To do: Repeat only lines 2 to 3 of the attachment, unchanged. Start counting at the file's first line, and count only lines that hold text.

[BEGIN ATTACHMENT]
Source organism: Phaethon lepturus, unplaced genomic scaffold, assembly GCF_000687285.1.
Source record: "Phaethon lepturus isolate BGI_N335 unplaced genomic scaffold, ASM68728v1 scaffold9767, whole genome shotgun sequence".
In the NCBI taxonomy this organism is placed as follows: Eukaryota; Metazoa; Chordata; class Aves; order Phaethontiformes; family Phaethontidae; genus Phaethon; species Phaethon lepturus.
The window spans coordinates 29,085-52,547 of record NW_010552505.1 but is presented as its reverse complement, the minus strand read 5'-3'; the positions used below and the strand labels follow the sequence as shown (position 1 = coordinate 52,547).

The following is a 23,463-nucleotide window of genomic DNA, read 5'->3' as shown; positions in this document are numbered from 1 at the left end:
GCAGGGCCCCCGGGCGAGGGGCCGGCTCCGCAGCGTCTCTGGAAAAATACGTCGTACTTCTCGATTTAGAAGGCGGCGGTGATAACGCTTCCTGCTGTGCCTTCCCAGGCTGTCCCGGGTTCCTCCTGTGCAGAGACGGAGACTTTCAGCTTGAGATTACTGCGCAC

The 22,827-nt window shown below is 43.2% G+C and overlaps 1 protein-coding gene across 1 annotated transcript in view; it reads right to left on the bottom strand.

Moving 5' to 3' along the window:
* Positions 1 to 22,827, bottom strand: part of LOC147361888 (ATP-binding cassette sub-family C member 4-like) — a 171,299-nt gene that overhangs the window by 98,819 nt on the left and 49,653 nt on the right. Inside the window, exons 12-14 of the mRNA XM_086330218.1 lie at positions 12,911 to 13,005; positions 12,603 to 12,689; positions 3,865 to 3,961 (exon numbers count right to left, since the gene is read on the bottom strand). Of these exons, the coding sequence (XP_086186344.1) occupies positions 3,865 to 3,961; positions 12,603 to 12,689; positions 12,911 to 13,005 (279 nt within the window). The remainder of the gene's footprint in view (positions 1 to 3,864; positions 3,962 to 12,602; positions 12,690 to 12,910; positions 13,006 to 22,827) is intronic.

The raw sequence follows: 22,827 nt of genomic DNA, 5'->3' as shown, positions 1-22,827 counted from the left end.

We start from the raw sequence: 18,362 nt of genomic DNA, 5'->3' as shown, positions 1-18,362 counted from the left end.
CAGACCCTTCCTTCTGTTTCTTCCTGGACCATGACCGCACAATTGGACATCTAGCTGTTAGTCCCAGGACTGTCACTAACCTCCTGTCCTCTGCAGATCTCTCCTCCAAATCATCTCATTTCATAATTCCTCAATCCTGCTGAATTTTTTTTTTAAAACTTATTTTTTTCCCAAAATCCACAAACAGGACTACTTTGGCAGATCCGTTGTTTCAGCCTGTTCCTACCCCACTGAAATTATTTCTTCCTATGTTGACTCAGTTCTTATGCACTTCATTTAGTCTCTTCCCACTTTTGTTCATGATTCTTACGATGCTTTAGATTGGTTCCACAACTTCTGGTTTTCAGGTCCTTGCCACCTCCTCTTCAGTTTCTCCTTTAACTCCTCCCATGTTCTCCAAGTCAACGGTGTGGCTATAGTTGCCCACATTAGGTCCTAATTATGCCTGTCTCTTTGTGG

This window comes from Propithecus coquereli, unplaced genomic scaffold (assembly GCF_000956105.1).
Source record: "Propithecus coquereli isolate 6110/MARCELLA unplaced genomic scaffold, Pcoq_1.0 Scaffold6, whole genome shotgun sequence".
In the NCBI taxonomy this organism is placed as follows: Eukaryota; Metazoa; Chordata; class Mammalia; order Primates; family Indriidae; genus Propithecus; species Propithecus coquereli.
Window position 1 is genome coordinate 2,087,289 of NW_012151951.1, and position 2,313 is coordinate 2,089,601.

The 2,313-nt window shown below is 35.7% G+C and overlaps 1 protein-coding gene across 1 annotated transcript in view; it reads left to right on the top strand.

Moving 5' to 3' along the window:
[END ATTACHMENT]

Source record: "Phaethon lepturus isolate BGI_N335 unplaced genomic scaffold, ASM68728v1 scaffold9767, whole genome shotgun sequence".
In the NCBI taxonomy this organism is placed as follows: Eukaryota; Metazoa; Chordata; class Aves; order Phaethontiformes; family Phaethontidae; genus Phaethon; species Phaethon lepturus.